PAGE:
Antihistamine medicines block the action of the chemical
histamine during an allergic reaction to an irritant (allergen). Allergic
symptoms, such as sneezing and itching, are not as bad when an antihistamine is
It's important to check with a doctor before giving
antihistamines to a child.
Some antihistamines can be bought
over-the-counter, and some are prescribed. They can be taken by mouth (oral) or
applied directly to the skin (topical). Pills and capsules contain a specific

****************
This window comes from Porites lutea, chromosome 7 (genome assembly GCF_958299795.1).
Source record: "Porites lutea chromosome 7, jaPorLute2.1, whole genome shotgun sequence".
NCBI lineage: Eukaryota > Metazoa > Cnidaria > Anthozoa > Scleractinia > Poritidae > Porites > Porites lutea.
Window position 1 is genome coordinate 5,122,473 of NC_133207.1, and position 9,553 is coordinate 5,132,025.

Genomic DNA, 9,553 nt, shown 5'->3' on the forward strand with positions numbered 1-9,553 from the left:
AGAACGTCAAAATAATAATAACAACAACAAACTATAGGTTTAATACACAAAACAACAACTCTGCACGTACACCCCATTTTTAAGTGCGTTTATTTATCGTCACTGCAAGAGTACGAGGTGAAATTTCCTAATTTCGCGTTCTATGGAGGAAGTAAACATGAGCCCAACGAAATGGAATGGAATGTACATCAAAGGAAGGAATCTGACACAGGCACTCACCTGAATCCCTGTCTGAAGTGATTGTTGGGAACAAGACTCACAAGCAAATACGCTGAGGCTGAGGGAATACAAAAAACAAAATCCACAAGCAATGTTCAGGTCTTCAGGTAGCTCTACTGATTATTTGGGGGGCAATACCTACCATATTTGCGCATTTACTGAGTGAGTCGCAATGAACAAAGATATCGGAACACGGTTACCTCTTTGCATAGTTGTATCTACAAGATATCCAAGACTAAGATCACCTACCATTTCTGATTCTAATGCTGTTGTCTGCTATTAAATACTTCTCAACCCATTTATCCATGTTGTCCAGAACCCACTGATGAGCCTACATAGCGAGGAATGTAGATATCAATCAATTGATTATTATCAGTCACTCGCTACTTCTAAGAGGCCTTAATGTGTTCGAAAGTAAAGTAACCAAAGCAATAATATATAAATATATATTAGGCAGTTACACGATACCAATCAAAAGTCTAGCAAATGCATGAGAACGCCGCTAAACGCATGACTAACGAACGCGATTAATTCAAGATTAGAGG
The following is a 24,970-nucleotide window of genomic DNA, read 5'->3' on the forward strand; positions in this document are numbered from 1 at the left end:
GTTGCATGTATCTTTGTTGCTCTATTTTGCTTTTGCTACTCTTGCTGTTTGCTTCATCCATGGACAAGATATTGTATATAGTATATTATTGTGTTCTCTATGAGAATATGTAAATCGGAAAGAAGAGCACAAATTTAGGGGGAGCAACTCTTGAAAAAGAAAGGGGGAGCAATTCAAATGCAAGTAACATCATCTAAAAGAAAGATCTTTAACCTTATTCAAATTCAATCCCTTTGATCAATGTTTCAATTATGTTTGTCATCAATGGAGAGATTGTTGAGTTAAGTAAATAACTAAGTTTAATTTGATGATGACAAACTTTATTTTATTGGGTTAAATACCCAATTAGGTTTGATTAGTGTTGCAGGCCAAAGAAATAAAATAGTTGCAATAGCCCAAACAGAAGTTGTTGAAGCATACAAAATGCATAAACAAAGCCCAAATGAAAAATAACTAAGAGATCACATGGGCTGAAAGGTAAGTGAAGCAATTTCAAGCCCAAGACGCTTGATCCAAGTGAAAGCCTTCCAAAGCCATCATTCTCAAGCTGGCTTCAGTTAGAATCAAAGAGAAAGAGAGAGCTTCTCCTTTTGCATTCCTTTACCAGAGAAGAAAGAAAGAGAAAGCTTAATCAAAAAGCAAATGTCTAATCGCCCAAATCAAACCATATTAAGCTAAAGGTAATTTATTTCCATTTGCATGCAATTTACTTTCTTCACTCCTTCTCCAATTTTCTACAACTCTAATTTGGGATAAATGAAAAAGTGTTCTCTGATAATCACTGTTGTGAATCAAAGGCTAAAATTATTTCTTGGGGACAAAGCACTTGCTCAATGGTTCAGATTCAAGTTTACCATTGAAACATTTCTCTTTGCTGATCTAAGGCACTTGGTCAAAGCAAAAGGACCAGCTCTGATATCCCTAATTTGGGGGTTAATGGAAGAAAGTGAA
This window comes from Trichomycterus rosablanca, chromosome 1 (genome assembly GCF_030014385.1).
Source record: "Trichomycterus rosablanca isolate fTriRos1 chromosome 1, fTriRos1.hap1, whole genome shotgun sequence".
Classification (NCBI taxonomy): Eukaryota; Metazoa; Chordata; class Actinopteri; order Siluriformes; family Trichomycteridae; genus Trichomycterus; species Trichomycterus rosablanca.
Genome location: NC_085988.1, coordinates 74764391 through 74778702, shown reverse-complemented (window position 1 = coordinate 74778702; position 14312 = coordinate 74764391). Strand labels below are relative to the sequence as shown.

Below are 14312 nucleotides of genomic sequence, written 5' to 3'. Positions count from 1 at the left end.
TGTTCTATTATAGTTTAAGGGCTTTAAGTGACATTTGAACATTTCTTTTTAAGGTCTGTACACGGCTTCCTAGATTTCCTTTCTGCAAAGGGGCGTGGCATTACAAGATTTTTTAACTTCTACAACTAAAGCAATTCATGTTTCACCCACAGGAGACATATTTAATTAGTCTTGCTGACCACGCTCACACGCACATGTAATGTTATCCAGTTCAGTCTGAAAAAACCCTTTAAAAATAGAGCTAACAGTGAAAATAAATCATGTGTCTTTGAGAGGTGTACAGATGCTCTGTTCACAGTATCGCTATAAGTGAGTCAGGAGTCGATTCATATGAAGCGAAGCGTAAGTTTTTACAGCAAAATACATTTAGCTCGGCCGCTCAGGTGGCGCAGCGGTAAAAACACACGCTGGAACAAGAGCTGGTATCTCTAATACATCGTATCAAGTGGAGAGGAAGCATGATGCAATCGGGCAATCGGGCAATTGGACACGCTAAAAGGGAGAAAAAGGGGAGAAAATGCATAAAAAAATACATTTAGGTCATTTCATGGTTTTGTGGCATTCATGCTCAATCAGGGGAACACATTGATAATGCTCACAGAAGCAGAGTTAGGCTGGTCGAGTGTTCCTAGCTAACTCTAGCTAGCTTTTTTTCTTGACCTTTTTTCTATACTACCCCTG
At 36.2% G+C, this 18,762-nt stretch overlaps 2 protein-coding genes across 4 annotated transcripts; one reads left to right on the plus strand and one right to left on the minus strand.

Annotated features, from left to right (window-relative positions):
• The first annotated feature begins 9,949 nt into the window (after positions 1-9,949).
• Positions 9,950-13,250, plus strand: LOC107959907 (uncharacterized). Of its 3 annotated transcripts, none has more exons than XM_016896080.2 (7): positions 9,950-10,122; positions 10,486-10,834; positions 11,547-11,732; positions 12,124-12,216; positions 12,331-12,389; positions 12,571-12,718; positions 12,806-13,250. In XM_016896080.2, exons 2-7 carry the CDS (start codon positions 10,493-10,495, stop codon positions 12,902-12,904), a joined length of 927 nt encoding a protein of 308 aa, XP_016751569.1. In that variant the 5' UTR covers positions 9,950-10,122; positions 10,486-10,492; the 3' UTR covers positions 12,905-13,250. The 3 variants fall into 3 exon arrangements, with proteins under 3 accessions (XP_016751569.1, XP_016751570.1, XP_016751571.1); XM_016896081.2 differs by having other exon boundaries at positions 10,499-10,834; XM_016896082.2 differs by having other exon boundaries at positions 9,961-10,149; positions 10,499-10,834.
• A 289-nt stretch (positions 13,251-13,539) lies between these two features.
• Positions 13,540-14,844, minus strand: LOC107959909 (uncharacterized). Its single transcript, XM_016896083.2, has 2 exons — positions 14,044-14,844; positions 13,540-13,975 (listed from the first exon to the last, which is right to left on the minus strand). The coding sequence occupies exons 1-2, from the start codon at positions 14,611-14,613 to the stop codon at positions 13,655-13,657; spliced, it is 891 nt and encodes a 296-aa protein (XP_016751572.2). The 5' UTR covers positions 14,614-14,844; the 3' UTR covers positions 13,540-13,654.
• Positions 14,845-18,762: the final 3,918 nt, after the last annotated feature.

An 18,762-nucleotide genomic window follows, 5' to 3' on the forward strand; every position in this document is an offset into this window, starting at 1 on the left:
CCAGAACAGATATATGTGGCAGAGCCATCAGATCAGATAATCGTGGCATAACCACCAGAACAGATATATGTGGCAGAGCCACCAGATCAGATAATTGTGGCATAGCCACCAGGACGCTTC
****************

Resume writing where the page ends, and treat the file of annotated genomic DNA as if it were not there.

dose of medicine. The dose in a cream or ointment depends on how much is
applied at one time and is harder to control. Too much antihistamine absorbed
through the skin can be toxic, especially to children. The use of cream or
ointment antihistamines is not reliable and not recommended.
Martin J. Gabica, MD - Family Medicine & E. Gregory Thompson, MD - Internal Medicine
The Health Encyclopedia contains general health information. Not all treatments or services described are covered benefits for Kaiser Permanente members or offered as services by Kaiser Permanente. For a list of covered benefits, please refer to your Evidence of Coverage or Summary Plan Description. For recommended treatments, please consult with your health care provider.